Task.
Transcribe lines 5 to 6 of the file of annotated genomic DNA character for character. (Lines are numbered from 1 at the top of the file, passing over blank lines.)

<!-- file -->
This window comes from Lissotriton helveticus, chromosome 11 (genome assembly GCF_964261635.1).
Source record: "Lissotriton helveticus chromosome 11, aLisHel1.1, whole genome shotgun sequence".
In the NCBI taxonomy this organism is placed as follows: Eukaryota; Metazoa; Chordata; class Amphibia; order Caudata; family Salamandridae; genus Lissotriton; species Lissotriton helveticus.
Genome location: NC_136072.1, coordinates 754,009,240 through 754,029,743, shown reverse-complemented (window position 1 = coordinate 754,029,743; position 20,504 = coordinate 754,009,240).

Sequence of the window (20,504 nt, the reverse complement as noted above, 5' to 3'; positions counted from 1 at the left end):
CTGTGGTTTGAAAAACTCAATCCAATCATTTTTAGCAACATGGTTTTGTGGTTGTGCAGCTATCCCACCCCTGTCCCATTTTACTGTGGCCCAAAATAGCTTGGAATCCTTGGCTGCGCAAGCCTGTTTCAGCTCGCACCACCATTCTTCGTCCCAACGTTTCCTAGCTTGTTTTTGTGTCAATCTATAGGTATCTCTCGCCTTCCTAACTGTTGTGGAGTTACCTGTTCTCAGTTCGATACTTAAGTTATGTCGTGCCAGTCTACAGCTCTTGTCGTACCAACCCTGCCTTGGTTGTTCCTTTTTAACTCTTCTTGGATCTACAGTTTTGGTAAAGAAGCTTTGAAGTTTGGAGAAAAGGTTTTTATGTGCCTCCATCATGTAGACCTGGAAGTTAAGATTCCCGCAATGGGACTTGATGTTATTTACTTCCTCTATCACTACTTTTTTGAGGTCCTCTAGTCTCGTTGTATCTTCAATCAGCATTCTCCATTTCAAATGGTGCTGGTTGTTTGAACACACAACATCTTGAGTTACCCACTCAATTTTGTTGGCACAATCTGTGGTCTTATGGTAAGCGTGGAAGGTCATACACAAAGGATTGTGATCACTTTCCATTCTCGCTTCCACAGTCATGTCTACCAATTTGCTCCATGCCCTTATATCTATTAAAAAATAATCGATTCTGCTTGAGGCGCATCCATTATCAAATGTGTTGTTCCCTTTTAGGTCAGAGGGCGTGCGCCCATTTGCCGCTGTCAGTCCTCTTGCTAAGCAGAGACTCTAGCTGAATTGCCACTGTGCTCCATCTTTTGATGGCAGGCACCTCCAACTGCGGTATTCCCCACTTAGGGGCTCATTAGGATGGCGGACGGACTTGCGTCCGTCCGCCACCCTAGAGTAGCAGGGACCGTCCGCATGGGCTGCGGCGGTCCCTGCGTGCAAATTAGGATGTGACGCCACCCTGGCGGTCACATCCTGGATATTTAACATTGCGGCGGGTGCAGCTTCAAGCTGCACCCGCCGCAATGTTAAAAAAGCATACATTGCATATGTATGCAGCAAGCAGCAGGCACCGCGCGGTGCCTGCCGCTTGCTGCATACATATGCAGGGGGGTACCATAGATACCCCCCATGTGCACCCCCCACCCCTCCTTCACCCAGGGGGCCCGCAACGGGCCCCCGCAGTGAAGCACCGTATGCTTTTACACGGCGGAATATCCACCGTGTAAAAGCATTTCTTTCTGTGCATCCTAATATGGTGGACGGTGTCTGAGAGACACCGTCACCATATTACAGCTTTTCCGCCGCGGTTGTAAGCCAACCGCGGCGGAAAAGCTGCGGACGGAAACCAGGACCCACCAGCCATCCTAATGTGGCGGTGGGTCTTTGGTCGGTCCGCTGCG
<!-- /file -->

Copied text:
Sequence of the window (20,504 nt, the reverse complement as noted above, 5' to 3'; positions counted from 1 at the left end):
CTGTGGTTTGAAAAACTCAATCCAATCATTTTTAGCAACATGGTTTTGTGGTTGTGCAGCTATCCCACCCCTGTCCCATTTTACTGTGGCCCAAAATAGCTTGGAATCCTTGGCTGCGCAAGCCTGTTTCAGCTCGCACCACCATTCTTCGTCCCAACGTTTCCTAGCTTGTTTTTGTGTCAATCTATAGGTATCTCTCGCCTTCCTAACTGTTGTGGAGTTACCTGTTCTCAGTTCGATACTTAAGTTATGTCGTGCCAGTCTACAGCTCTTGTCGTACCAACCCTGCCTTGGTTGTTCCTTTTTAACTCTTCTTGGATCTACAGTTTTGGTAAAGAAGCTTTGAAGTTTGGAGAAAAGGTTTTTATGTGCCTCCATCATGTAGACCTGGAAGTTAAGATTCCCGCAATGGGACTTGATGTTATTTACTTCCTCTATCACTACTTTTTTGAGGTCCTCTAGTCTCGTTGTATCTTCAATCAGCATTCTCCATTTCAAATGGTGCTGGTTGTTTGAACACACAACATCTTGAGTTACCCACTCAATTTTGTTGGCACAATCTGTGGTCTTATGGTAAGCGTGGAAGGTCATACACAAAGGATTGTGATCACTTTCCATTCTCGCTTCCACAGTCATGTCTACCAATTTGCTCCATGCCCTTATATCTATTAAAAAATAATCGATTCTGCTTGAGGCGCATCCATTATCAAATGTGTTGTTCCCTTTTAGGTCAGAGGGCGTGCGCCCATTTGCCGCTGTCAGTCCTCTTGCTAAGCAGAGACTCTAGCTGAATTGCCACTGTGCTCCATCTTTTGATGGCAGGCACCTCCAACTGCGGTATTCCCCACTTAGGGGCTCATTAGGATGGCGGACGGACTTGCGTCCGTCCGCCACCCTAGAGTAGCAGGGACCGTCCGCATGGGCTGCGGCGGTCCCTGCGTGCAAATTAGGATGTGACGCCACCCTGGCGGTCACATCCTGGATATTTAACATTGCGGCGGGTGCAGCTTCAAGCTGCACCCGCCGCAATGTTAAAAAAGCATACATTGCATATGTATGCAGCAAGCAGCAGGCACCGCGCGGTGCCTGCCGCTTGCTGCATACATATGCAGGGGGGTACCATAGATACCCCCCATGTGCACCCCCCACCCCTCCTTCACCCAGGGGGCCCGCAACGGGCCCCCGCAGTGAAGCACCGTATGCTTTTACACGGCGGAATATCCACCGTGTAAAAGCATTTCTTTCTGTGCATCCTAATATGGTGGACGGTGTCTGAGAGACACCGTCACCATATTACAGCTTTTCCGCCGCGGTTGTAAGCCAACCGCGGCGGAAAAGCTGCGGACGGAAACCAGGACCCACCAGCCATCCTAATGTGGCGGTGGGTCTTTGGTCGGTCCGCTGCG